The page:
I recall loading some 124 gr. lead bullets several years ago, but do not recall powder used, although it was probably W-231.

If you insist on using magnum primers, be aware that there is sometimes a great difference in the hardness of the primer itself. I recall doing some .357 shooting, using a tried and true load of H-110, with my regular Rem 5 1/2 small pistol (magnum) primers, having actualy reduced the load slightly, as I was trying out the then fairly new Win small pistol magnum primer as well.

The Rem primed loads worked well, and the primers showed no signs of excess pressure. The Win primed loads, while exhibiting the same recoil, and ease of case extraction, showed signs of overpressure: flattening and cratering. Had I been using the Rem primers trying to develop a hot load, I would have been quite misled.

My advice is to go to the VV web site, and see if they recommend a load. If they do not specify a primer type, use regular ones.

Hope this helps, Walt Welch NRA Life Member

OH, PS; the VV powders have a reputation for extreme temperature sensitivity. One person a few years back had been developing 9mm loads, and all was fine, until he took out some reloads that had been inside his shed, where a window allowed sunlight to shine on them. The first shot cracked the bolt of his UZI. So keep all ammo out of the sun. WW
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Old December 8, 1998, 08:35 PM   #5
Walt Welch
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Check out the following website:

http://www.vihtavuori.fi/vihtavuori/index.html

This will take you to the reloading data area for VV. I did not see any recommended loads for your powder with 124gr. lead bullets, but please check for yourself. Walt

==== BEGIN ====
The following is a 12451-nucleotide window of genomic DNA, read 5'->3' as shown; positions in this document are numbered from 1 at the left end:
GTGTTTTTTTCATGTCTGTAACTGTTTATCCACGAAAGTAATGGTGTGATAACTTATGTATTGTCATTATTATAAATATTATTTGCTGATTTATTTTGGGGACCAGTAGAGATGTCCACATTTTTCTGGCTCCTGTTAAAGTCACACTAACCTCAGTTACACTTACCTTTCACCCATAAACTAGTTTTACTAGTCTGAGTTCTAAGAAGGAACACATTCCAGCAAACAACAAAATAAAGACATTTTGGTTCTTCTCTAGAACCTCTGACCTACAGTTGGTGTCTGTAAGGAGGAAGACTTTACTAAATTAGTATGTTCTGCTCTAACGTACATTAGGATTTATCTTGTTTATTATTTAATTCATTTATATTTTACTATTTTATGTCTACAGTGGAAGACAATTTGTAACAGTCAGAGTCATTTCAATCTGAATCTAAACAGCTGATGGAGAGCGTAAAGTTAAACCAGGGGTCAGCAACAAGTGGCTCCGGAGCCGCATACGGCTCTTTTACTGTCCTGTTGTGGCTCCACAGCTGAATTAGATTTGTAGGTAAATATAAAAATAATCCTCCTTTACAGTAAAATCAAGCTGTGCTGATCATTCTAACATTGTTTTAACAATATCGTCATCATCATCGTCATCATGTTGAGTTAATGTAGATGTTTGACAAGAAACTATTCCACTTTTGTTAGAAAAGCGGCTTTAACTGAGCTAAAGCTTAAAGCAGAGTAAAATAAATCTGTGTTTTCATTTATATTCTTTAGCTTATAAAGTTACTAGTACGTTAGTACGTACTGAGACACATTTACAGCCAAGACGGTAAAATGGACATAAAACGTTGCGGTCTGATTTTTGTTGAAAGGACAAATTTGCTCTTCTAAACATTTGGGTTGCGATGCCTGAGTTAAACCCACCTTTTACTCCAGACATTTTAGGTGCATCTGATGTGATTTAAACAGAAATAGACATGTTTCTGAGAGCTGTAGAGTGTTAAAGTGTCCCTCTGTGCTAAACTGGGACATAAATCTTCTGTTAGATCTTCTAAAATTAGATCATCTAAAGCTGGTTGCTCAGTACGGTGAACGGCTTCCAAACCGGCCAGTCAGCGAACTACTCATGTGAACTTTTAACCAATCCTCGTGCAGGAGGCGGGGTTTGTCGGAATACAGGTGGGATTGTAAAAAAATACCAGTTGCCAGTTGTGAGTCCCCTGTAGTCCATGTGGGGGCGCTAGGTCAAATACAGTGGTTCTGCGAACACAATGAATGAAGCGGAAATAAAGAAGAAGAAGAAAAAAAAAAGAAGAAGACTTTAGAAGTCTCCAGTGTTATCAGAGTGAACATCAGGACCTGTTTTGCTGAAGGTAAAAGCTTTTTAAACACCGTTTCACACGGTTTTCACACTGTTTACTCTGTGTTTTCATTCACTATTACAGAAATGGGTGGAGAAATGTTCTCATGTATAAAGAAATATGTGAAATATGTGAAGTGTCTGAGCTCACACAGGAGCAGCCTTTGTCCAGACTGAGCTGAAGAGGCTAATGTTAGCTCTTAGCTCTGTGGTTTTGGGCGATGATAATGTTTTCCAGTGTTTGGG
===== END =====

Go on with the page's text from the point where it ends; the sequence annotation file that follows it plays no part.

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Old December 8, 1998, 08:37 PM   #6
Walt Welch
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I shall use this unfortunate double post to add that VV compiled their data using Remington cases and Winchester Small Pistol primers. Also they use a pressure system different from that used by SAAMI.

Hope this helps. Walt

[This message has been edited by Walt Welch (edited 12-08-98).]
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Old December 24, 1998, 09:58 AM   #7
christian
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Magnum primers and fast powder are a bad combination. Couldn't you trade them for standard primers. Ok here goes; use only minimum loads at maximum length. Make sure to have adequate crimp. And adequate hammer spring; these can be hard babies to light.
Good luck.
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Old December 26, 1998, 02:08 AM   #8
Walt Welch
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Christian; if Paltik follows your advice, then good luck is most definitely what he will need. Your message, refined to its' basic message is 'It is dangerous, but here is how to do it.'

WRONG!!! The 9 x 19 is one of the most sensitive cartridges due to the very small case capacity. Handloading is NOT a procedure to be done by guess and by gosh.

I sent an e-mail to V V, asking them for their opinion. This seems, to me, to be the best solution. Walt Welch